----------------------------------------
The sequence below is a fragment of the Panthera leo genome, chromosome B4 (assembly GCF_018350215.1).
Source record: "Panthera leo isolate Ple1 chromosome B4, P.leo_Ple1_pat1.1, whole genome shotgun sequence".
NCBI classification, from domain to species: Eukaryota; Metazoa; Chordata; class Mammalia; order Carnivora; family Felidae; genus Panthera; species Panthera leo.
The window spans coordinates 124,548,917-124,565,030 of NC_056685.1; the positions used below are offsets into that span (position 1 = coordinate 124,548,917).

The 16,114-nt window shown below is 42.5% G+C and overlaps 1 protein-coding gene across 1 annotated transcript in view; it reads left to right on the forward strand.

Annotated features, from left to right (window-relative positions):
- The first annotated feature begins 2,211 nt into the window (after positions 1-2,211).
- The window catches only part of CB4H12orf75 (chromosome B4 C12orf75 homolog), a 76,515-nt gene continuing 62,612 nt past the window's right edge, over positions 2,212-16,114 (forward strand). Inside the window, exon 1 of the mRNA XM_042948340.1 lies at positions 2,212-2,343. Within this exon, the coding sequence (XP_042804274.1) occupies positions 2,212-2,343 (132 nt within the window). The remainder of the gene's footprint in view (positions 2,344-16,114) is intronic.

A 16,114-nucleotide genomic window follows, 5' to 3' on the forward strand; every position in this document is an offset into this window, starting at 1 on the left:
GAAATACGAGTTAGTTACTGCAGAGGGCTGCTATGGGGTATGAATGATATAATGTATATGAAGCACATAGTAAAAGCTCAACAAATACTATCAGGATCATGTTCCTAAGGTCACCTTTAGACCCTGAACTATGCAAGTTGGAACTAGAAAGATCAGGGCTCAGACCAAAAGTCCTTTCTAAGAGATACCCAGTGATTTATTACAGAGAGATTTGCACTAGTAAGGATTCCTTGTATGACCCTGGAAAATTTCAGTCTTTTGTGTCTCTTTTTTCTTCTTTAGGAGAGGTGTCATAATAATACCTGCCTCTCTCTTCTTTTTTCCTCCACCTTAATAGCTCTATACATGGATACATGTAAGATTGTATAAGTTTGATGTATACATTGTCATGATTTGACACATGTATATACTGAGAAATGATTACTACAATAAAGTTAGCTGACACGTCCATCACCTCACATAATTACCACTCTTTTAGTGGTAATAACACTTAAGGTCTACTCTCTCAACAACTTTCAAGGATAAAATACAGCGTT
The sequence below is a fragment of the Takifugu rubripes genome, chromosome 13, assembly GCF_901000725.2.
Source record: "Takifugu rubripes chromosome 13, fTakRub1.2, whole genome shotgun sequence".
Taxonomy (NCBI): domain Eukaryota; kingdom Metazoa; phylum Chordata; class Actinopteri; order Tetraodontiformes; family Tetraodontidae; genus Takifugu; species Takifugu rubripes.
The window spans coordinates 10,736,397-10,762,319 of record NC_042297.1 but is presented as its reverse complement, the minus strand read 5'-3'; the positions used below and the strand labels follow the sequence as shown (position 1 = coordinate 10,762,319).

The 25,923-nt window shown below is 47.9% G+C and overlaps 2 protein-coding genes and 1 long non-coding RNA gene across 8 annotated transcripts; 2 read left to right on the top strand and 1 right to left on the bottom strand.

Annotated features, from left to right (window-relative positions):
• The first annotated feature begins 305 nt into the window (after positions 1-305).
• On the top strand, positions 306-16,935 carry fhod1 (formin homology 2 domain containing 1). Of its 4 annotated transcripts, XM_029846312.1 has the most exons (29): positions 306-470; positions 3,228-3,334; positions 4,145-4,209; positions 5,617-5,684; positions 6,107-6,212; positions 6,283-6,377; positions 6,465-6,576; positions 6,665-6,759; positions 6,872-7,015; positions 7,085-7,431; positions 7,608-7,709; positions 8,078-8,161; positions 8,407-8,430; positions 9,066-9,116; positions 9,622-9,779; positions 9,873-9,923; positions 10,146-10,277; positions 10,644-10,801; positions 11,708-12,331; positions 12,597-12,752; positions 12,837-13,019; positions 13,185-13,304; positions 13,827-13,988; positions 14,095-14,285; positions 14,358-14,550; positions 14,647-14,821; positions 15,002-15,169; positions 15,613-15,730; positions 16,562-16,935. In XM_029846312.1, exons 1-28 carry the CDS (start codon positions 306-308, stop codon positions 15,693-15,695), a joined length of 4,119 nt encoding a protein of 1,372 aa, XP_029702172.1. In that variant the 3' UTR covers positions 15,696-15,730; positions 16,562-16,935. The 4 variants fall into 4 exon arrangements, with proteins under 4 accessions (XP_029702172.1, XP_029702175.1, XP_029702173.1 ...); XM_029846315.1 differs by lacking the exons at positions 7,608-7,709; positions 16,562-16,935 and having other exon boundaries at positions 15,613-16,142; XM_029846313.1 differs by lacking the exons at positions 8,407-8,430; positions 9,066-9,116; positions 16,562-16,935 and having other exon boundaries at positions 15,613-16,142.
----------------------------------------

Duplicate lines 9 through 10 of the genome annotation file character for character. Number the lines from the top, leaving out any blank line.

A 16,114-nucleotide genomic window follows, 5' to 3' on the forward strand; every position in this document is an offset into this window, starting at 1 on the left:
GAAATACGAGTTAGTTACTGCAGAGGGCTGCTATGGGGTATGAATGATATAATGTATATGAAGCACATAGTAAAAGCTCAACAAATACTATCAGGATCATGTTCCTAAGGTCACCTTTAGACCCTGAACTATGCAAGTTGGAACTAGAAAGATCAGGGCTCAGACCAAAAGTCCTTTCTAAGAGATACCCAGTGATTTATTACAGAGAGATTTGCACTAGTAAGGATTCCTTGTATGACCCTGGAAAATTTCAGTCTTTTGTGTCTCTTTTTTCTTCTTTAGGAGAGGTGTCATAATAATACCTGCCTCTCTCTTCTTTTTTCCTCCACCTTAATAGCTCTATACATGGATACATGTAAGATTGTATAAGTTTGATGTATACATTGTCATGATTTGACACATGTATATACTGAGAAATGATTACTACAATAAAGTTAGCTGACACGTCCATCACCTCACATAATTACCACTCTTTTAGTGGTAATAACACTTAAGGTCTACTCTCTCAACAACTTTCAAGGATAAAATACAGCGTT